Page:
Costa Rica has set itself the aim of becoming carbon neutral by 2021. As a result, it is committed to adopting policies sustainably and over the long-term that will help reduce emissions. This politically ambitious goal requires making a tremendous effort as well as using demanding, innovative approaches – particularly as emissions in key sectors are currently on the rise. The country can use the experience it has gleaned from the process of becoming a low emission country to usefully inform regional and international strategy discussions on low carbon development. The PSA programme (Payment for Environmental Services) is a successful example of a mechanism that recognises the monetary value of ecosystem services. The country has a worldwide unique percentage of protected areas (26% of its territory and a total forest cover of 52.3%), and through its focus on establishing a service economy, it has taken the first steps toward decoupling its economic development from an equivalent growth of GHG emissions.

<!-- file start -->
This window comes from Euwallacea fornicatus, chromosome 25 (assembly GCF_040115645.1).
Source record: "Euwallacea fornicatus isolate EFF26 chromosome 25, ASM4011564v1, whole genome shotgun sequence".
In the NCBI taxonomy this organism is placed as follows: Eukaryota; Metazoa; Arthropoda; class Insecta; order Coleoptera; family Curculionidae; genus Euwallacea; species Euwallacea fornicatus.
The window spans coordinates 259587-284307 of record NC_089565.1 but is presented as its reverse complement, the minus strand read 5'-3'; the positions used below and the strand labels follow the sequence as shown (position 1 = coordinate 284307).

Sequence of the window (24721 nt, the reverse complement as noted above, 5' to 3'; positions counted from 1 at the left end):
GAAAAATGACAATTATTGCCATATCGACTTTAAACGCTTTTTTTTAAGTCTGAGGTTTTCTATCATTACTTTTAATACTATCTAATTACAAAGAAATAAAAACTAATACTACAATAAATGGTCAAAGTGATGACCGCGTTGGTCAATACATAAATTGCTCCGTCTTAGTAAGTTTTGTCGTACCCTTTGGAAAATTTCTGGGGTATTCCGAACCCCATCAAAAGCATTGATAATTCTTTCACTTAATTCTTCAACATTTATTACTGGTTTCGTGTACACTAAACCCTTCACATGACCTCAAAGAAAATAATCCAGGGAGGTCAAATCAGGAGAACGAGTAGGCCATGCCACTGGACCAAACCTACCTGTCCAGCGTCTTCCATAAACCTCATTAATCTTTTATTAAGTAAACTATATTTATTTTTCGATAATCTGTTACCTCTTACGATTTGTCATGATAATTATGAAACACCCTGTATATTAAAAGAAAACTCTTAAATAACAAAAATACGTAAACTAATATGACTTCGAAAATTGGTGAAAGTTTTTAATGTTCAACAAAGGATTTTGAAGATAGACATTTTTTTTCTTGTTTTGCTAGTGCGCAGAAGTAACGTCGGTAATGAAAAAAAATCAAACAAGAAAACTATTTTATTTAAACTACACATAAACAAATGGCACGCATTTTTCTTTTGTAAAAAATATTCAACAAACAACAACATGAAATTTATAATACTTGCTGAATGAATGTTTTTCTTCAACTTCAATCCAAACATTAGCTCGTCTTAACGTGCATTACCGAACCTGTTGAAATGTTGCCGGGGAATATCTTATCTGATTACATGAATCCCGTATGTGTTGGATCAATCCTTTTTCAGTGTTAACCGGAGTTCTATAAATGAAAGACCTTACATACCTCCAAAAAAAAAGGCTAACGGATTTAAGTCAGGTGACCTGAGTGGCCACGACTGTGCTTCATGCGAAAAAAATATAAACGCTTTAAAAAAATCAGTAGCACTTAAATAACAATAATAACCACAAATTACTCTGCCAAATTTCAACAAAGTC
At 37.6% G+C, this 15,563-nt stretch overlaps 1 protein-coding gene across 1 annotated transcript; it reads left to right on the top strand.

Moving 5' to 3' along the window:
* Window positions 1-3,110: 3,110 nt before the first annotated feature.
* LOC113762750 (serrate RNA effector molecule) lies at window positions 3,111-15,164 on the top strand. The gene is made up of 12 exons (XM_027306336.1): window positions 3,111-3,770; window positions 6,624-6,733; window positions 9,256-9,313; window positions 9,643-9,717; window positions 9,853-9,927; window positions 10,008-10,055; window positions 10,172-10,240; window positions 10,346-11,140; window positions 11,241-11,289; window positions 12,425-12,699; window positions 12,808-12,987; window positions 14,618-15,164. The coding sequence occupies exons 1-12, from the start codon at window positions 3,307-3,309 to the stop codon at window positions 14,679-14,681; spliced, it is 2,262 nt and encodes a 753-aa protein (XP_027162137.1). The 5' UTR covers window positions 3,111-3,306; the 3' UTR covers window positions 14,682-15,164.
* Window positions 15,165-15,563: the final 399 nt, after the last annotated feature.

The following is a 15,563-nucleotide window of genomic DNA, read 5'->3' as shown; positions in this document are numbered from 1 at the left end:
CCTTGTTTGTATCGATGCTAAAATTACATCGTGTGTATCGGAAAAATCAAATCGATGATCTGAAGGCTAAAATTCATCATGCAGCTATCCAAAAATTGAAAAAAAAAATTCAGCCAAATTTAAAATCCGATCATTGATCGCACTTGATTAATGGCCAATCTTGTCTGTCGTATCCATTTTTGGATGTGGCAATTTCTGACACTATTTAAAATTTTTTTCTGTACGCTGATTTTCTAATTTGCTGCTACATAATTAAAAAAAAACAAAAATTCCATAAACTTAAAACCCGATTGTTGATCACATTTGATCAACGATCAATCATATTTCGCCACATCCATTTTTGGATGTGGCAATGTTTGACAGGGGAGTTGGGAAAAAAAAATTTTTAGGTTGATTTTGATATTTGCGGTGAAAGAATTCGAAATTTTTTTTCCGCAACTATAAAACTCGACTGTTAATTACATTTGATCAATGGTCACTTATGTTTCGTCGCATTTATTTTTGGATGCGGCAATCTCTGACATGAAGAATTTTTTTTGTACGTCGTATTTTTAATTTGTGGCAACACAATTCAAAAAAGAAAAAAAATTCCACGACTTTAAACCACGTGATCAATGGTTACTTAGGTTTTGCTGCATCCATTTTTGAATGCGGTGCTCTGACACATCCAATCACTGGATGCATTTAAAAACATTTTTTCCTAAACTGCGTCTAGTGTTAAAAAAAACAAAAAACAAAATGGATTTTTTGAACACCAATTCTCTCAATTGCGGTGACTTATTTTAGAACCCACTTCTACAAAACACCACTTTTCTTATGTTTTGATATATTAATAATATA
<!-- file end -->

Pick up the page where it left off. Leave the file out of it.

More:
The project "Low Emission Development Costa Rica – Supporting the national climate neutrality strategy (Phase II)" is funded by German Federal Ministry for the Environment, Nature Conservation, Building and Nuclear Safety (BMUB) in the framework of its International Climate Initiative (ICI) and implemented by GIZ. It aims to help the Government of Costa Rica develop the necessary capacities and instruments for climate-friendly governance to implement its National Climate Change Strategy (Estrategia Nacional de Cambio Climatico, ENCC), achieve and update its National Determined Contribution (NDC) and to promote a long-term low-emission development. The second phase of the project focuses on the creation of an improved structure for the national climate governance, a closely related national climate monitoring, reporting and verification (MRV) system, the provision of climate financing mechanisms as well as national and international knowledge exchange. The Costa Rican experience in the NDC implementation on the road to low-emission economic development (co-benefits) should be pro-actively integrated into the regional and global dialogue.